IP Law Daily Knockoff fragrance seller infringed and diluted Coty’s Calvin Klein, Vera Wang, Lady Gaga fragrance brands
Tuesday, September 19, 2017

Knockoff fragrance seller infringed and diluted Coty’s Calvin Klein, Vera Wang, Lady Gaga fragrance brands

By Linda Panszczyk, J.D.

Excell Brands’ knockoff fragrances "poach upon the commercial magnetism" of Coty’s fragrances and Coty has established its claims of trademark infringement, trademark dilution, and false advertising, under both federal and New York law, the federal district court in New York City has ruled, though Excell’s imitations did not cross the line far enough to constitute counterfeiting under federal law. As a result, Coty was entitled to injunctive relief, an award of Excell’s profits until the last infringing fragrances were sold, and reimbursement of its reasonable costs. However, the court declined to award enhanced monetary relief, attorney fees, or prejudgment interest (Coty Inc. v. Excell Brands, LLC, September 18, 2017, Furman, J.).

Coty, Inc., the plaintiff, is the producer or distributor of high quality fragrances associated with well-known brands such as Calvin Klein, Vera Wang, and Lady Gaga. Excell Brands, the defendant, seeking to capitalize on the success of Coty’s well-known fragrances, produced cheap versions of Coty’s fragrances, with similar product names such as, for example, "Possession" for "Obsession," and nearly identical packaging. Further, to compound matters, Excell prominently included on its packaging Coty’s own marks, albeit under words to the effect of "Our Version Of" in comparatively smaller text and, on the back of each Excell box, the company included the words "Not Associated With The Makers Of" followed by reference to the relevant Coty product.

Coty brought various intellectual property claims against Excell, including trademark infringement and unfair competition, trademark dilution, and false advertising, under both federal and state law.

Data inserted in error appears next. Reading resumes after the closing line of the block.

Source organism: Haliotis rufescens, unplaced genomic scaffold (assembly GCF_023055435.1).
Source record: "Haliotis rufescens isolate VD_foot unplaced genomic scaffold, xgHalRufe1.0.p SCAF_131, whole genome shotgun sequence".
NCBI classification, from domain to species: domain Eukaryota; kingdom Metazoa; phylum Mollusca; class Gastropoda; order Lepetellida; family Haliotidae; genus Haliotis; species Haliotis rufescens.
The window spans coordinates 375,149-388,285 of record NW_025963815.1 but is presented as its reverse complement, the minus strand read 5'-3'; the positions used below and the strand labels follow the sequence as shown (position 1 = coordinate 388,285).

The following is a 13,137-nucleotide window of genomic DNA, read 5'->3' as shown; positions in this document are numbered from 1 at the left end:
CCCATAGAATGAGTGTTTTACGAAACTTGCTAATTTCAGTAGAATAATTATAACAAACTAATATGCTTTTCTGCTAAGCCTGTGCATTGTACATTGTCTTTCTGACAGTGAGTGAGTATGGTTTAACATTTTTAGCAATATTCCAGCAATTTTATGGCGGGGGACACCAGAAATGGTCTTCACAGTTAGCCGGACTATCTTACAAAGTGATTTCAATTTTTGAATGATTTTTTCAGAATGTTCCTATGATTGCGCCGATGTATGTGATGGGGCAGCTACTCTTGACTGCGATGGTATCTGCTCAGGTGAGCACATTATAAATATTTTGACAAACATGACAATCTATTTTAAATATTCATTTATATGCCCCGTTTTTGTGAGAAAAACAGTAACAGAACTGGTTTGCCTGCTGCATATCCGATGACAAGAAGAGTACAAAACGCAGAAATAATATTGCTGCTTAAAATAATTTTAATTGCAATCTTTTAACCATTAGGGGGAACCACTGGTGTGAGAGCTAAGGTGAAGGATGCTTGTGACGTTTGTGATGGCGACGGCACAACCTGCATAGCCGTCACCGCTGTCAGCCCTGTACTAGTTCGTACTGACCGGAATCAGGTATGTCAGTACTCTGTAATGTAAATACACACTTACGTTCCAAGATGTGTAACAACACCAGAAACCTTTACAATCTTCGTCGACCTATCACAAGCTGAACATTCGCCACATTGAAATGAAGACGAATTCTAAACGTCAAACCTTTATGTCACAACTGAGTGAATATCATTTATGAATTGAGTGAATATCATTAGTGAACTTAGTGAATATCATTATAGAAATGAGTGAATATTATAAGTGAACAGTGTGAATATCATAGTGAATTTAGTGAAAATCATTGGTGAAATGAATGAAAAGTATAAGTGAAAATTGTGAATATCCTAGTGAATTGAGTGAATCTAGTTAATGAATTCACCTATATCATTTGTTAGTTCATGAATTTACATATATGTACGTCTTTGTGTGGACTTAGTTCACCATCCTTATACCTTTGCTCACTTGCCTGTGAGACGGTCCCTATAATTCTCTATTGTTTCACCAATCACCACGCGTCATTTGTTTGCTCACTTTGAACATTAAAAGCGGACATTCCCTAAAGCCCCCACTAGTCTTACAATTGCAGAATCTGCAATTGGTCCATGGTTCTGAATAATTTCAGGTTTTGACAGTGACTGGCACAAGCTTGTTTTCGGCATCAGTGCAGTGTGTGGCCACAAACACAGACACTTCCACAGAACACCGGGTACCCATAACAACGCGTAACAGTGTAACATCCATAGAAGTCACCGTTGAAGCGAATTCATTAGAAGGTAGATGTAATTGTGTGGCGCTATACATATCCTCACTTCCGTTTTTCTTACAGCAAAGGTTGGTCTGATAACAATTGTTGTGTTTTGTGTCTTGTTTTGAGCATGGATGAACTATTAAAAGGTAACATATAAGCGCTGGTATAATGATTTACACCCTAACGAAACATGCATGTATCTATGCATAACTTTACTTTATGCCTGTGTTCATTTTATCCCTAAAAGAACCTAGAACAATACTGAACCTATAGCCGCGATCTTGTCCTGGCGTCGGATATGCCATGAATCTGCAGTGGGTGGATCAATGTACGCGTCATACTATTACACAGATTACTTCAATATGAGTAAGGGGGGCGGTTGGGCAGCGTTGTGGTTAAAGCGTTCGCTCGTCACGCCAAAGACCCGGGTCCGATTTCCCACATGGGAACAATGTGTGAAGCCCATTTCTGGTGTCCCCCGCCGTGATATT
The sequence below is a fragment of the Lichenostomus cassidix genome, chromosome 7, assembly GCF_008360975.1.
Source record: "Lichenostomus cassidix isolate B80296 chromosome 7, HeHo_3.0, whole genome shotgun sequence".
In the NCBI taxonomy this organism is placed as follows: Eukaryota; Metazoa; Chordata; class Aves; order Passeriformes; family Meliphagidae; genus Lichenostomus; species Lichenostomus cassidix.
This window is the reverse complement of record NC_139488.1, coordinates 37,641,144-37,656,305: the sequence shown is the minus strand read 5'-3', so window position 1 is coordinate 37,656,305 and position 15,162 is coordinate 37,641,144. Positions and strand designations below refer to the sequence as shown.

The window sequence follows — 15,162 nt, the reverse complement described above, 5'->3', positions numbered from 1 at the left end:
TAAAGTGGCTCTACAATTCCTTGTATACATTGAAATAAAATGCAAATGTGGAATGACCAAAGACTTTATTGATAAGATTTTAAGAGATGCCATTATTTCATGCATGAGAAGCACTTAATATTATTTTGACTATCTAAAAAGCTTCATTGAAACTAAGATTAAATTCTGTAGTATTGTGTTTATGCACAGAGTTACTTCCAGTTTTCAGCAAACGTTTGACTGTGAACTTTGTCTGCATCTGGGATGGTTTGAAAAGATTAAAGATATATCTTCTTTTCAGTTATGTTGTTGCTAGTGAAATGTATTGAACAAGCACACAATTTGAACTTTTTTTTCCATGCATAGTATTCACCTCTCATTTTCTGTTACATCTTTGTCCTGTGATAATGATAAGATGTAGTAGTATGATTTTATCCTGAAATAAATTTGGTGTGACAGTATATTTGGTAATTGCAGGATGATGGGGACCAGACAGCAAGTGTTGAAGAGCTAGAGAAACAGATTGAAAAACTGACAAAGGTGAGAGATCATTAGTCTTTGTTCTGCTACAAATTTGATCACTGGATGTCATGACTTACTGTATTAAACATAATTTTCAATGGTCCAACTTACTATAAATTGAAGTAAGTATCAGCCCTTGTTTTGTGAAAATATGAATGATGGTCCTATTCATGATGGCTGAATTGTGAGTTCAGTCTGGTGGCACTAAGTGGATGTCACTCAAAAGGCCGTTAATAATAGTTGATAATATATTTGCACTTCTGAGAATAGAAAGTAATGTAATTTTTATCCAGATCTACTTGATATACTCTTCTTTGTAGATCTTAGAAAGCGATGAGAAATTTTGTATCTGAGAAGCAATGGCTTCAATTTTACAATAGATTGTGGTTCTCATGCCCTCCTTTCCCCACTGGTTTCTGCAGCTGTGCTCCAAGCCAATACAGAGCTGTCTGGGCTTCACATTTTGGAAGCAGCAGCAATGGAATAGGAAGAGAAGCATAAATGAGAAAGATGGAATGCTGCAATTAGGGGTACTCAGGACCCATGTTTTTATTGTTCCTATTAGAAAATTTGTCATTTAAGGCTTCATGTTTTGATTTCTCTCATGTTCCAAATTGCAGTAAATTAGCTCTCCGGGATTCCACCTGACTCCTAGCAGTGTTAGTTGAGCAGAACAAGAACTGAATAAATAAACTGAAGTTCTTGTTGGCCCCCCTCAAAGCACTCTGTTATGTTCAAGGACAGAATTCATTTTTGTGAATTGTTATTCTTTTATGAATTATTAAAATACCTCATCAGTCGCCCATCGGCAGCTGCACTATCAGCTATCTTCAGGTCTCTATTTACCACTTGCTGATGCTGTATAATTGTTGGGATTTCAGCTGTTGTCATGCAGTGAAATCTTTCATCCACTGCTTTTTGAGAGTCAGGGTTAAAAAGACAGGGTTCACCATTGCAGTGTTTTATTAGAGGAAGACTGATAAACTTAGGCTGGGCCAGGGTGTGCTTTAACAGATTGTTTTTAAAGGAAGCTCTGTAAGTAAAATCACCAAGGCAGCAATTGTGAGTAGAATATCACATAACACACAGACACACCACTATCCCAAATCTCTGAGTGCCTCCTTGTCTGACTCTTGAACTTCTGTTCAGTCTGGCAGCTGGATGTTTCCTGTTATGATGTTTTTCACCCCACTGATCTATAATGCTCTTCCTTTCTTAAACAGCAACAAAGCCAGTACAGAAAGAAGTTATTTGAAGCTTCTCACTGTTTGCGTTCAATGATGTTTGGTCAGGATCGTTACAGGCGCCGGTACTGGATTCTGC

Trademark infringement and unfair competition. Coty prevailed on its trademark infringement claims federal law and its unfair competition claim under New York law. All of Coty’s marks qualify for trademark protection. Coty established the distinctiveness of both the marks and trade dresses it sought to protect in this case and sought to enforce its exclusive rights in 28 registered trademarks and trade dresses. Contrary to Excell’s assertions, Coty’s 13 unregistered trade dresses all consist of original, detailed, and specific fragrance packaging combinations and thus merit trade dress protection. Excell’s entire business model rested on the distinctiveness of Coty’s trade dress and, said the court, the only reason Excell mimics Coty’s fragrances is due to the fact that Coty’s products are distinctively identifiable in the minds of consumers.

The first Polaroid factor, the strength of Coty’s marks and trade dresses, weighed heavily in Coty’s favor. Coty’s undisputed commercial success and sizeable advertising expenditures only reinforced the strength of its source identifiers. Similarly, the second Polaroid factor, the similarly of Coty’s and Excell’s marks, also strongly favored Coty as Coty persuasively demonstrated that Excell’s fragrances blatantly copy Coty’s own in a number of ways, such as in name, typeface, packaging, design, coloring, and bottle shapes of Coty’s fragrances and, for each fragrance, Excell’s packaging includes two exact replicas Coty’s house mark and product mark as part of the "Our Version Of" and "Not Associated With" legends. The third and fourth Polaroid factors, the proximity of the products and the likelihood that the plaintiff will bridge the gap, weigh in favor of Excell, said the court, but not as heavily as Excell believes, even though Coty’s products are generally sold at higher end retailers whereas Excell’s were sold at discount stores and the companies’ products are offered at different price points.

The fifth factor, whether there is evidence of actual consumer confusion, weighed in Coty’s favor because evidence of intentional copying gives rise to a presumption of actual confusion and because the record, namely survey evidence submitted by both sides, supported a finding of actual confusion. The sixth Polaroid factor, bad faith, favored Coty as the record was replete with evidence of Excell’s bad faith, starting with the fact that its business model involved little more than capitalizing on Coty’s reputation and goodwill. The seventh Polaroid factor, the quality of Excell’s products, also indisputably favored Coty as, by its own admission, Excell’s products were designed to be sold at low prices and use less expensive, synthetic oils, rather than natural oils, in its fragrances as well as cheaper packaging materials and Excell’s products were found to contain a potential carcinogen. The final Polaroid factor, the sophistication of consumers and degree of care likely to be exercised in purchasing the product was a draw, said the court. Thus, according to the court, five of the eight Polaroid factors weigh in Coty’s favor, including several that weigh heavily in favor of Coty.